When Melanie Shurka decided to open a kubeh restaurant in New York, Kubeh, she learned how to roll from the best.
Kubeh (also known as kubbeh, kubbe, kubba, kibbeh, even kobeba, depending on the country of origin) are typically hand-rolled oval or rounded semolina “dumplings,” most often filled with ground beef. Shurka finds the term “dumpling” imprecise, and she’s not the only one. In The Book of Jewish Food, Claudia Roden writes, “You could call them dumplings, but they are a many-splendored thing that defies characterization.”
These are made by Kurds, Iraqis, Syrians, Lebanese, Palestinians and Egyptians, with many small, but important variations in both spelling and technique. Jews brought kubeh to Israel as they emigrated from these countries, where they became, like many other Middle Eastern dishes, part of the canon that is now considered Israeli food.
With questions about appropriation at the forefront of food thought right now, and the burgeoning of the twin conversations of what constitutes Israeli cuisine and why it is so popular outside of Israel, Shurka seems aware that she is riding a wave, yet is respectful of kubeh’s broad and varied history in the Middle East prior to arriving in Israel.
While kubeh originates in many countries, the Jews made theirs without mixing milk and meat. Shurka honors the Jewish Iraqi, Syrian and Kurdish Israeli women she learned from by keeping with this tradition.
She says that kubeh was traditionally ochel bayit, or food made at home, lovingly, by women across the Middle East. Roden notes that kubeh were once the standard upon which women were judged, even if it was the hired cook who had actually made them.
Born in New York to an Ashkenazi American mother and an Israeli-Iranian father, Shurka first met kubeh via the Iraqi-Israeli mother of a former boyfriend. Later, while living in Israel, her love of them deepened, and she ate them frequently. Back in New York, bereft of her beloved kubeh, she began making them herself, using cookbooks and videos as guides. Since they are so labor intensive and thus best made in great quantities, Shurka began to plan a restaurant based on kubeh, in part, so she could eat them whenever she wanted.
When the perfect kubeh eluded her, she returned to Israel to learn properly from some of the women who still make them the traditional way. This required some persuasion to get in the door at Rachmo, one of the popular kubeh joints in Jerusalem and then, via social media connections, into the homes of the women she hoped to learn from. Several Kurdish and Syrian Jewish women generously let her join them in their kubeh making. One woman, said to be the “best roller” in her community, even made a party out of her visit, inviting friends so they could all roll together with the American girl.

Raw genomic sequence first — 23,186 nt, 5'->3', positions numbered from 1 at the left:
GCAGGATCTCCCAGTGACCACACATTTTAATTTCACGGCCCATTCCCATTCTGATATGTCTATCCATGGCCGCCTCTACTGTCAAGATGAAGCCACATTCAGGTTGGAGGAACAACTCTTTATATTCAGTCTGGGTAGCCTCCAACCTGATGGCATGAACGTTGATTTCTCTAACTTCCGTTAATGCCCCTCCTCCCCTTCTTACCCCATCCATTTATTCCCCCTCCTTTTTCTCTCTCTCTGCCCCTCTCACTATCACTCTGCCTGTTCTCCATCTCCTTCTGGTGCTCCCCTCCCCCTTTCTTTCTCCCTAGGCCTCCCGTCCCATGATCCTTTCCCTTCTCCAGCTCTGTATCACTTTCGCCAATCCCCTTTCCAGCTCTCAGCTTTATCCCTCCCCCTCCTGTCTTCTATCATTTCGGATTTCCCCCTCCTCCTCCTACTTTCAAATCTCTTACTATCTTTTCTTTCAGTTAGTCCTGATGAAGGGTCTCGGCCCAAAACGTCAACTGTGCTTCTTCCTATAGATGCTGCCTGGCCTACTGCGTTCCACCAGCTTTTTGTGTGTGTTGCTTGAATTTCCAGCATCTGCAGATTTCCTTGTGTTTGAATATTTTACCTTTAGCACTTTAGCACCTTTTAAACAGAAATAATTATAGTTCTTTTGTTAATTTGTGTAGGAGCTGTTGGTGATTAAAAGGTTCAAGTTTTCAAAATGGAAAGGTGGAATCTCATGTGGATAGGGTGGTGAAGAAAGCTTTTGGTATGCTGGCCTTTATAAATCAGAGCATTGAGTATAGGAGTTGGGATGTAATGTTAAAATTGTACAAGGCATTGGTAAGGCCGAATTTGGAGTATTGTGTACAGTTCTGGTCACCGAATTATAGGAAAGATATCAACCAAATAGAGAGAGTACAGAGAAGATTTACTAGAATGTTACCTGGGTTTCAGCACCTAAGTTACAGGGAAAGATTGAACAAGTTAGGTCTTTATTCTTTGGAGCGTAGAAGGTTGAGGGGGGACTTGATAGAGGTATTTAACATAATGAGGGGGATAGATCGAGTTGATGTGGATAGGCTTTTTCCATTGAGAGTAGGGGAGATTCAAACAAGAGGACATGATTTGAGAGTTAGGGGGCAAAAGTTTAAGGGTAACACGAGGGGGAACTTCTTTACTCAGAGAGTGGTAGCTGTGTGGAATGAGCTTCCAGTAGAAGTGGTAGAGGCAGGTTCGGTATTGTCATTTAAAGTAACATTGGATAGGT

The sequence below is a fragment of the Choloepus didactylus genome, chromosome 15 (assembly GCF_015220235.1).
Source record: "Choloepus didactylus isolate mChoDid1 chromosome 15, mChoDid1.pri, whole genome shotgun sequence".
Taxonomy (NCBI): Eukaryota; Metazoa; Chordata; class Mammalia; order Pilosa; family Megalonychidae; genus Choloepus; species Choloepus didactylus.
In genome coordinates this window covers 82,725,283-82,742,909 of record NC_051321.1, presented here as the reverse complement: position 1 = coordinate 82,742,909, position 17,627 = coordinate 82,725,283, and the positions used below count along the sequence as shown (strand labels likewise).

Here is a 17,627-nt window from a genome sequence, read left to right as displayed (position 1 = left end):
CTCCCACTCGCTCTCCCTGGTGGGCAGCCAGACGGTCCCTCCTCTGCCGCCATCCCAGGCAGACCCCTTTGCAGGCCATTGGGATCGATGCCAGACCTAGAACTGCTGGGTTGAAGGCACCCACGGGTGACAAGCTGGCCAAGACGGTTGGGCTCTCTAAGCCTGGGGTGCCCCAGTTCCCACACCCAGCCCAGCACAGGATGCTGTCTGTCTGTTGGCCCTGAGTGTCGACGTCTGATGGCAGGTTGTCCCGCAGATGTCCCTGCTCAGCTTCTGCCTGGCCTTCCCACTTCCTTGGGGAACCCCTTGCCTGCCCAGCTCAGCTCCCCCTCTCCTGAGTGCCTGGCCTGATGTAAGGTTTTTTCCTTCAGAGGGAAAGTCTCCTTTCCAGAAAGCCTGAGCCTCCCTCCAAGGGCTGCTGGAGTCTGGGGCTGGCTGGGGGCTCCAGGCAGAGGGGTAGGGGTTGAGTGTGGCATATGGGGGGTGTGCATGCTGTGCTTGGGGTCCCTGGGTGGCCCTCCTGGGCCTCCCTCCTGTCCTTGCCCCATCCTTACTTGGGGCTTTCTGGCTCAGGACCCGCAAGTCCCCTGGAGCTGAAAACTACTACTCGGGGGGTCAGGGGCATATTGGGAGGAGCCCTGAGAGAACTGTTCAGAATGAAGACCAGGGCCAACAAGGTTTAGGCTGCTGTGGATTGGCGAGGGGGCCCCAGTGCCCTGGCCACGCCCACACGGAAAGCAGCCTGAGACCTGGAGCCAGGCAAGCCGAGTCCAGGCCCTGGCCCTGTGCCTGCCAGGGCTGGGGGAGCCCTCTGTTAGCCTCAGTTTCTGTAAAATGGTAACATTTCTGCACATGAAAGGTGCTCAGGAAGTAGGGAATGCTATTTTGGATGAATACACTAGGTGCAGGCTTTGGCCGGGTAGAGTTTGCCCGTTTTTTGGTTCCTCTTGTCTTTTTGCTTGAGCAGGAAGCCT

The two types of kubeh most common in Israel (and found in many cookbooks) are siske, a soft pulled beef filled version, served in hamusta broth (a sour Swiss chard and lemon broth), and one filled with ground beef and served in vibrant beet broth.
At Kubeh, Shurka invites diners to mix and match kubeh and soup—there are four types of each: fish, vegan mushroom and siske semolina kubeh and gluten-free Syrian lamb and rice kibbeh, and the traditional hamusta and beet broths, Persian chicken soup laced with dried lime and a broth called “Tumia,” made with tomato, fennel, mint and arak.
According to Roden, making kubeh is a matter of skill, “of making a paste of perfect consistency so that the shell will not fall apart; of using your finger to hollow out the shell to make its walls as thin as possible without breaking.” Shurka’s siske kubeh satisfy Roden’s test; when you cut into one with your fork or spoon—and you must, as they are each well more than one bite’s worth—there is the satisfying bit of meat in every doughy bite.
The restaurant itself, which was designed with Michael Groth, is light, bright and modern: a mix of clean white walls, wood and brick, accented with bursts of Mediterranean blue, colorful tiles and Moroccan and Turkish metal ware and textiles as well as a samovar, a family heirloom from Iran.
I’ve eaten at Kubeh both on a warm fall morning, and on a frigid winter evening; it is as appealing to linger over rosewater mint lemonade after a bowl of kubeh on a hot day as it is to finish a meal with hot mint tea. Shurka herself is a welcoming presence in Kubeh, making the rounds of tables and chatting with customers when the kitchen isn’t too busy.
In addition to kubeh and broths, the menus include a variety of vegetable-forward Israeli and Middle Eastern mezze, dips and main dishes such as hummus, labneh, schnitzel, shakshuka and tabbouleh, as well as the Iraqi sabich sandwich, Syrian-style fried kibbeh (both beef and pea versions) and a crispy rice tahdig.
I asked my server at my last visit how many of the customers order kubeh, and he quickly replied that almost everyone does. It’s the namesake dish, a warm and comforting taste of home for some and a completely new taste for others. Either way, Kubeh is a unique and delicious restaurant option when visiting New York.
Kubeh, 646-448-6688, 464 Avenue of the Americas, New York, NY, Tuesday–Thursday 11:30 am–11 pm, Friday–Saturday 11 am–midnight, Sunday 11 am–11 pm, closed Mondays. Not kosher.
All photos by Rebecca Fondgren, courtesy of Kubeh.